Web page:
Sunday, 12 November 2017


Today is of course, Remembrance Sunday, that time when Europe remembers its dead in the twentieth century's futile industrial wars engineered by corrupt politicians and merchants of both our own and Other ethnicities. More important than remembering, I think, is how we remember. Instead of the pointless finger-pointing and recrimination over who was to blame between the former nation-states that participated in particularly the two great wars that dominate the first half of the century, we ought to remember our dead for their valour and heroism outside of politics. After all, the nation-states that once were have little meaning in the present, now that our politicians have brought real enemies within our borders and given them citizenship to create nationless-states. The same clique that created wars between countries are busying themselves in creating wars within countries, and we must no longer think in terms of country, but in terms of race.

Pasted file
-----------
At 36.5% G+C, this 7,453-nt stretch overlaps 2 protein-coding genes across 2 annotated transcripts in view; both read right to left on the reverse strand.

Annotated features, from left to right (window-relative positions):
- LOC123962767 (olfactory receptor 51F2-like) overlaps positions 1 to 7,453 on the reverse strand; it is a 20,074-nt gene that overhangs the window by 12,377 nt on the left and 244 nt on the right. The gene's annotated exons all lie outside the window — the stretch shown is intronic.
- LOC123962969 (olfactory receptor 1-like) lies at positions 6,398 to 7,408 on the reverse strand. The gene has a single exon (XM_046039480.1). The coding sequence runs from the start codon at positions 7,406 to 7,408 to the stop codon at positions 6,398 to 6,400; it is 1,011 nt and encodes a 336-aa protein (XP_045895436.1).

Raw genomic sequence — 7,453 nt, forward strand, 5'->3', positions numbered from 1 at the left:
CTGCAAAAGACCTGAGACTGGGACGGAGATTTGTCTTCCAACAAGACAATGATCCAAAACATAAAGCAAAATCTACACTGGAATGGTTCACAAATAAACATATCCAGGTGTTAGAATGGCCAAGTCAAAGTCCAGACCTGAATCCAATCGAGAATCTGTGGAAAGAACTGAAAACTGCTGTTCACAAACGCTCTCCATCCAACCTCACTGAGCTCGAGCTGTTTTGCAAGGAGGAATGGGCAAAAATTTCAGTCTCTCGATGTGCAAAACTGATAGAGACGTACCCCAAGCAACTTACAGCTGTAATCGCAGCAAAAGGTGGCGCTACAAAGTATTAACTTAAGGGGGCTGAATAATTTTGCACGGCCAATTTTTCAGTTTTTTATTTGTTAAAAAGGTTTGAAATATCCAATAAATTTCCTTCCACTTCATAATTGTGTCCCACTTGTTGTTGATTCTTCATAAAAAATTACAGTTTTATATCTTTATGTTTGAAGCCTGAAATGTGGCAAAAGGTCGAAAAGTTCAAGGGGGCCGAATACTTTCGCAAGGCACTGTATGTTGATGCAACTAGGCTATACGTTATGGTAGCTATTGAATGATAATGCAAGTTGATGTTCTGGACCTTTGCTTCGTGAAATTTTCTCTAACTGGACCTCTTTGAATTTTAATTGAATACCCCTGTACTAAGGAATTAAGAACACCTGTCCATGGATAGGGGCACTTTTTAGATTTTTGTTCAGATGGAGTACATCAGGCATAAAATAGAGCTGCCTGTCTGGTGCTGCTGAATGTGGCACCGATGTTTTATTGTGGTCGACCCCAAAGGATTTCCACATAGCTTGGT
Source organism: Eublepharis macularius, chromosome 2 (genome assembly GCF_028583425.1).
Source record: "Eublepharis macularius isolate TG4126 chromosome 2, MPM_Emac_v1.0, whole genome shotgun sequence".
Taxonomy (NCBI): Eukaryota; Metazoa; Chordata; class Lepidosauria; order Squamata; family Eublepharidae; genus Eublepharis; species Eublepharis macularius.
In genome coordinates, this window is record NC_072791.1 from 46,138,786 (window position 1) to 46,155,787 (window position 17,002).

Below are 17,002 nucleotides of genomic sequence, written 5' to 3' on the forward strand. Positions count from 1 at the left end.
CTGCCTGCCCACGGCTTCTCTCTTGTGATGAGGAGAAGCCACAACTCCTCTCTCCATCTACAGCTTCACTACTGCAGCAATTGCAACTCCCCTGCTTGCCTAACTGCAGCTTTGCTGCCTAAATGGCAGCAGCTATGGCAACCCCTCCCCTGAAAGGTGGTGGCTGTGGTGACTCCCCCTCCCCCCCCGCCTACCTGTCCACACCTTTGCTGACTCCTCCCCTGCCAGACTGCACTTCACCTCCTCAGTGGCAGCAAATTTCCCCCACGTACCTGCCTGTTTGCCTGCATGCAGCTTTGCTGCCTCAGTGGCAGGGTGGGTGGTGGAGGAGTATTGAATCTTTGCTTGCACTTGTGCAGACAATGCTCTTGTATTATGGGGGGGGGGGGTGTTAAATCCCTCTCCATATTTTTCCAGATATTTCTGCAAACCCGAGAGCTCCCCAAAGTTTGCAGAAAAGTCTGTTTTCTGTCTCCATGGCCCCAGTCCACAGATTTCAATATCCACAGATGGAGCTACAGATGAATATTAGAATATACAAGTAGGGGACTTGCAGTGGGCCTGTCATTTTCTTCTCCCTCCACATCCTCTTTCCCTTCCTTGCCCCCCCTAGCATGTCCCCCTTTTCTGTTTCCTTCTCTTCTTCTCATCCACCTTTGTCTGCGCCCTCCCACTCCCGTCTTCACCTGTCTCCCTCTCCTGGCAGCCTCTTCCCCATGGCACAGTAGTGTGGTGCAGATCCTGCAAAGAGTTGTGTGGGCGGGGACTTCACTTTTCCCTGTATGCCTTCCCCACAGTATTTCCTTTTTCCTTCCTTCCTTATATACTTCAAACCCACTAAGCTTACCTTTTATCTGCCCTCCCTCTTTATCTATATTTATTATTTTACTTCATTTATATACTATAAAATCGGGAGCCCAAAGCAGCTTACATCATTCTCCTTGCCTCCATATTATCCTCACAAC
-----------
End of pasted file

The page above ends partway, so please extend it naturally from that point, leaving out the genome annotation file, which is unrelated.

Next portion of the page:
Most visitors to this site will think that I am stating the obvious, and yet this Remembrance Sunday, I will see comments all over the internet poking the finger at one particular country or groups of countries as being at fault, when over 99% of those doing the fighting had no part in the decision-making. And in that one moment around Yuletide/Christmas of 1914, when the soldiers were left to themselves to decide, they put down their arms, met in no-man's-land and came to realise their differences were few. Here is the great Rightist writer, Henry Williamson, who was a soldier there at that very moment in history to explain far more eloquently than me. Of particular interest is what he says from 3:54 onwards:


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